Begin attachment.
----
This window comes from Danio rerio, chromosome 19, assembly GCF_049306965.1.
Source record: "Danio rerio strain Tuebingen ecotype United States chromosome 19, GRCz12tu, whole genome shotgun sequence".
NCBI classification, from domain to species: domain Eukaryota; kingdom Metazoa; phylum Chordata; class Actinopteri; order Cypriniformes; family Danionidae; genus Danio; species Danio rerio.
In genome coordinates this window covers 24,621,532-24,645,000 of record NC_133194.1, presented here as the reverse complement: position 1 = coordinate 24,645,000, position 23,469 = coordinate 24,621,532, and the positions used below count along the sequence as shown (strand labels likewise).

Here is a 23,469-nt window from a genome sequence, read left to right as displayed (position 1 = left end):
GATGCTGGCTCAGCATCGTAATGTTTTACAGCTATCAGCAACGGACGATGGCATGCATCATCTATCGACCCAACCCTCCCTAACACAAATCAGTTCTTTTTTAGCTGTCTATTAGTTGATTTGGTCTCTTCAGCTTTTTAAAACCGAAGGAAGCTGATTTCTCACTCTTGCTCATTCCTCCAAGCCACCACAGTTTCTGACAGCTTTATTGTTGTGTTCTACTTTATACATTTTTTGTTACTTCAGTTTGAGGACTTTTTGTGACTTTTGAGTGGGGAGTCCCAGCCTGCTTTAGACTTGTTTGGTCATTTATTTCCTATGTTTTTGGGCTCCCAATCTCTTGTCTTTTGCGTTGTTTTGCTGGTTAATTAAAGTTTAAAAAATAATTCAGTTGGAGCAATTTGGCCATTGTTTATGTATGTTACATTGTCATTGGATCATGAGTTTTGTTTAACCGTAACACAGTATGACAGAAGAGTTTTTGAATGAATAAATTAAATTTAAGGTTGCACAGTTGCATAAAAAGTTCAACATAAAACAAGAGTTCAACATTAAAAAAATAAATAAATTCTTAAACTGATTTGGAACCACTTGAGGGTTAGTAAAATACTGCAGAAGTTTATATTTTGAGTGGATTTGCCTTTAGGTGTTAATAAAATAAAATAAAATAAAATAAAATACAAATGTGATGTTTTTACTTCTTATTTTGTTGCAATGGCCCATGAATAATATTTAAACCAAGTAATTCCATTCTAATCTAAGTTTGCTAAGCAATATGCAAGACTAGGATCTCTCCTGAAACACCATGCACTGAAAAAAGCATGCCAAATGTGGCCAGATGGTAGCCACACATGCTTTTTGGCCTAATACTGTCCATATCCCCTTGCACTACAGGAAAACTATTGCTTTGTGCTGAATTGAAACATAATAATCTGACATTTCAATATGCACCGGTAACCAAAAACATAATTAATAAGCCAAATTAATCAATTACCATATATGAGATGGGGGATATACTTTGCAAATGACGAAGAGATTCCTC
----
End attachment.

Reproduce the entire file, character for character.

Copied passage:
This window comes from Danio rerio, chromosome 19, assembly GCF_049306965.1.
Source record: "Danio rerio strain Tuebingen ecotype United States chromosome 19, GRCz12tu, whole genome shotgun sequence".
NCBI classification, from domain to species: domain Eukaryota; kingdom Metazoa; phylum Chordata; class Actinopteri; order Cypriniformes; family Danionidae; genus Danio; species Danio rerio.
In genome coordinates this window covers 24,621,532-24,645,000 of record NC_133194.1, presented here as the reverse complement: position 1 = coordinate 24,645,000, position 23,469 = coordinate 24,621,532, and the positions used below count along the sequence as shown (strand labels likewise).

Here is a 23,469-nt window from a genome sequence, read left to right as displayed (position 1 = left end):
GATGCTGGCTCAGCATCGTAATGTTTTACAGCTATCAGCAACGGACGATGGCATGCATCATCTATCGACCCAACCCTCCCTAACACAAATCAGTTCTTTTTTAGCTGTCTATTAGTTGATTTGGTCTCTTCAGCTTTTTAAAACCGAAGGAAGCTGATTTCTCACTCTTGCTCATTCCTCCAAGCCACCACAGTTTCTGACAGCTTTATTGTTGTGTTCTACTTTATACATTTTTTGTTACTTCAGTTTGAGGACTTTTTGTGACTTTTGAGTGGGGAGTCCCAGCCTGCTTTAGACTTGTTTGGTCATTTATTTCCTATGTTTTTGGGCTCCCAATCTCTTGTCTTTTGCGTTGTTTTGCTGGTTAATTAAAGTTTAAAAAATAATTCAGTTGGAGCAATTTGGCCATTGTTTATGTATGTTACATTGTCATTGGATCATGAGTTTTGTTTAACCGTAACACAGTATGACAGAAGAGTTTTTGAATGAATAAATTAAATTTAAGGTTGCACAGTTGCATAAAAAGTTCAACATAAAACAAGAGTTCAACATTAAAAAAATAAATAAATTCTTAAACTGATTTGGAACCACTTGAGGGTTAGTAAAATACTGCAGAAGTTTATATTTTGAGTGGATTTGCCTTTAGGTGTTAATAAAATAAAATAAAATAAAATAAAATACAAATGTGATGTTTTTACTTCTTATTTTGTTGCAATGGCCCATGAATAATATTTAAACCAAGTAATTCCATTCTAATCTAAGTTTGCTAAGCAATATGCAAGACTAGGATCTCTCCTGAAACACCATGCACTGAAAAAAGCATGCCAAATGTGGCCAGATGGTAGCCACACATGCTTTTTGGCCTAATACTGTCCATATCCCCTTGCACTACAGGAAAACTATTGCTTTGTGCTGAATTGAAACATAATAATCTGACATTTCAATATGCACCGGTAACCAAAAACATAATTAATAAGCCAAATTAATCAATTACCATATATGAGATGGGGGATATACTTTGCAAATGACGAAGAGATTCCTC